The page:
The Future of Wealth Managers: Imperatives for Success – ValueWalk Premium

The Future of Wealth Managers: Imperatives for Success

Wealth managers should tap digitally-oriented opportunities to deepen their client interactions and prune operating costs, suggests a JPMorgan report. JPMorgan Asset Management, in association with Oliver Wyman in a November 2014 report titled “The Future of European Wealth Management: Imperatives for Success,” notes that wealth managers must be prepared for sweeping changes in the European wealth management industry.

Growth in individual financial assets

According to the JPMorgan report, since 2010, growth in individual financial assets has outpaced nominal GDP growth by nearly 130 basis points per annum. The authors of the report anticipate that the financial assets of individuals in Europe will touch EUR 23 trillion by 2018, with HNWIs and UHNWIs accounting for EUR 9 trillion:

Wealth Managers Growth in total financial assets


According to the survey, growing regulatory and operational costs create high barriers to entry, and hence, new or smaller players find it difficult to compete with established firms. The survey conducted by JPMorgan points out that 82% of wealth managers anticipate that the market will be attractive or very attractive over the next five years:

Wealth Managers Attractiveness of the industry


Wealth managers: Changing competition landscape

Citing its survey respondents, the JPMorgan report points out that tailoring wealth management offerings to the next generation of clients is important, with 66% ranking it as a top priority. Citing a European Central Bank report, the JPMorgan report highlights that approximately half of all wealth in Europe is currently controlled by people over the age of 55 and will be transferred to their next generation over the next 20-30 years. Interestingly, even this next generation of clients is also likely be over the age of 55 when they inherit this wealth.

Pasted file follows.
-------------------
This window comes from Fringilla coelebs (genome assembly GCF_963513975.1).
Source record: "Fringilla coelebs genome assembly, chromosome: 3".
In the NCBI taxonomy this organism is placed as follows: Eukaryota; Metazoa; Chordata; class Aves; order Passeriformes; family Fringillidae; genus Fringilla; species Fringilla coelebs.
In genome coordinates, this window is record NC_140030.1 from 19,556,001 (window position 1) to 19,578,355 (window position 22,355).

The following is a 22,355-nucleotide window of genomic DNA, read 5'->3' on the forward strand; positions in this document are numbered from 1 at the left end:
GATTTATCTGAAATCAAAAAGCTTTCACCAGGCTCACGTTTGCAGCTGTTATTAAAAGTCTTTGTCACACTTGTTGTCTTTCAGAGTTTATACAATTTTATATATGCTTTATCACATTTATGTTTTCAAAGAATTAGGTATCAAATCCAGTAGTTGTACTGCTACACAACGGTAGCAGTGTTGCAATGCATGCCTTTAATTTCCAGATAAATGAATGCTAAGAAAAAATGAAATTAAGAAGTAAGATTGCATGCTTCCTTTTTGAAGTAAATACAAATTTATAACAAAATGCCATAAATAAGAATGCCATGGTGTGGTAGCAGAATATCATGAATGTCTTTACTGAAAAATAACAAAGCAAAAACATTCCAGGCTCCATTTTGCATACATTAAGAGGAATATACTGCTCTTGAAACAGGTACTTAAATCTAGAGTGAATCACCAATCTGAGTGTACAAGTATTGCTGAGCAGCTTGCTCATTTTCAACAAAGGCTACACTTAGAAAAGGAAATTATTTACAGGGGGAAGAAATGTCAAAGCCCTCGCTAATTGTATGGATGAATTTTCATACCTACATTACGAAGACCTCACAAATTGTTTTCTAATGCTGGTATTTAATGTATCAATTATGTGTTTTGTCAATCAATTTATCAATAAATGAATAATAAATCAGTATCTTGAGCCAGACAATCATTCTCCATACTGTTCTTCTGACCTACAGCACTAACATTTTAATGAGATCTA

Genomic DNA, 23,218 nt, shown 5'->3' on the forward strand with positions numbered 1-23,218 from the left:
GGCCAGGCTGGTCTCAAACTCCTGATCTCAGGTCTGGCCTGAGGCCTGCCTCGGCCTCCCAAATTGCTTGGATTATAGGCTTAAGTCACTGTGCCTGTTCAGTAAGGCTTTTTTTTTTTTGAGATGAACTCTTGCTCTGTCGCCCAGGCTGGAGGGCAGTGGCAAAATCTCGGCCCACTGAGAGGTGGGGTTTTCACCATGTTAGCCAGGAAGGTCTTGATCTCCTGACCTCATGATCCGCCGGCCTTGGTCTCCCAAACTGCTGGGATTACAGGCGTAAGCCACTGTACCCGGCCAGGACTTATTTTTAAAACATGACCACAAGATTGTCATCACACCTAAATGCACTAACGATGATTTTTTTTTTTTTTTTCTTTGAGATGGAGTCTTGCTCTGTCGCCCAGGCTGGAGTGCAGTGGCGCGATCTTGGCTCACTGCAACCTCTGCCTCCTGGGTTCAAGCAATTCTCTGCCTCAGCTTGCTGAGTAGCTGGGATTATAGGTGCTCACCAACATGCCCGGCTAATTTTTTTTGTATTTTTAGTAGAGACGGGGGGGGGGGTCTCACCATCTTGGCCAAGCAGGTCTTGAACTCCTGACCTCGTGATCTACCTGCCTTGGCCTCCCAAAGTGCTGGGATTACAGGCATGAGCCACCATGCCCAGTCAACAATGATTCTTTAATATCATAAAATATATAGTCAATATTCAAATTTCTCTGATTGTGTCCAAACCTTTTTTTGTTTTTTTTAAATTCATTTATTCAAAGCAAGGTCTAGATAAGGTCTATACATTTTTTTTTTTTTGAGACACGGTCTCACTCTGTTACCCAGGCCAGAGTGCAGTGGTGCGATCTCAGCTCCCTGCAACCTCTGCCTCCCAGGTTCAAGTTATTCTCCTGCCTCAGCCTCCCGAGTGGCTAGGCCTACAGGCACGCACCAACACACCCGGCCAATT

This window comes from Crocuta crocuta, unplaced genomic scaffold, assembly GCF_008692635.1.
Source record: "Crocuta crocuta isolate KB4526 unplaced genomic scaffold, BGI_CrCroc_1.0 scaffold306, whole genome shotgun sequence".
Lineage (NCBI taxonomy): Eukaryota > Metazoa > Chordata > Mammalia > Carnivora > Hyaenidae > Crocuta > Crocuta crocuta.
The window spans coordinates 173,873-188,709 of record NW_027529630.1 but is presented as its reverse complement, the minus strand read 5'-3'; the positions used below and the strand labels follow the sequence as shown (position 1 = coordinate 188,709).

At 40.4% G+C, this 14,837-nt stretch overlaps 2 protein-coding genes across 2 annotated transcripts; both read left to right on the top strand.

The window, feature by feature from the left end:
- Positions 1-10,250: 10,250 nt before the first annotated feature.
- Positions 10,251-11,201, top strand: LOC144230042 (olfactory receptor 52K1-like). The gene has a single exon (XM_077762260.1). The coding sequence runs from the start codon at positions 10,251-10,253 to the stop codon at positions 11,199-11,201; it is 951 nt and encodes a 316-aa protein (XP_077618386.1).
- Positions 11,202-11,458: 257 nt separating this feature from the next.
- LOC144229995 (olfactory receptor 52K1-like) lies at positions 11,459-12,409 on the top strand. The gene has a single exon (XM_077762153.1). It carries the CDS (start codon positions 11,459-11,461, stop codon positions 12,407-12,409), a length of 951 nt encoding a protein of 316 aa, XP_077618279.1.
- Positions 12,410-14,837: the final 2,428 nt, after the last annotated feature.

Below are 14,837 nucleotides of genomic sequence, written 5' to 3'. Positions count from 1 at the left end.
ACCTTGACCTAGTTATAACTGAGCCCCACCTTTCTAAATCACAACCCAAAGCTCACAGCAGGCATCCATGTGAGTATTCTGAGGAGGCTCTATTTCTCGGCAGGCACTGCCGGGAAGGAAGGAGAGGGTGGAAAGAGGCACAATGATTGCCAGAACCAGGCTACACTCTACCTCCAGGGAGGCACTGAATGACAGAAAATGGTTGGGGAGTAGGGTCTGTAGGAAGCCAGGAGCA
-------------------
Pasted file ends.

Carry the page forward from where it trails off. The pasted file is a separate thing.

Wealth Managers Next generation of clients


According to the JPMorgan survey, the next generation of clients will have a strong preference for digital tools. Citing Financial Times research, the survey notes that 67% of millionaires below the age of 40 accessed their portfolios remotely in 2013.

The JPMorgan survey also found that digital is a threat to established participants in wealth management. Younger, technologically-savvy clients have a greater comfort level with self-directed investing than the older generation of today. The JPMorgan survey found that technology-driven business models are attracting new clients and assets in wealth management. For instance, today, 64% of respondents consider large wealth managers to be their primary competitors, but in five years, only 48% expect this to be the case.

Wealth Managers Changing competition landscape


New business models

According to the JPMorgan report, from a wealth manager perspective, 79% of respondents indicated that enhancing their advisory capabilities is a high priority. To address this requirement, the report suggests that wealth managers initiate various steps such as enhancing their investment management content and expertise and offering stronger investment solutions:

Wealth Managers Strengthening advisory model


The JPMorgan researchers expect approximately 9% growth in AUM per annum over the next five years. To capture this growth, 49% of respondents are planning to hire front-line staff, and 32% are expecting to hire product staff. The report suggests wealth managers will need to ensure that these new hires are provided with the tools and training that will maximize their productivity:

Wealth Managers Techniques to offset cost increase


The JP Morgan report concludes that as the industry changes, firms that can continue to deliver trusted solutions will be better positioned to achieve long-term success.

H/T ManagedFundsAssociation


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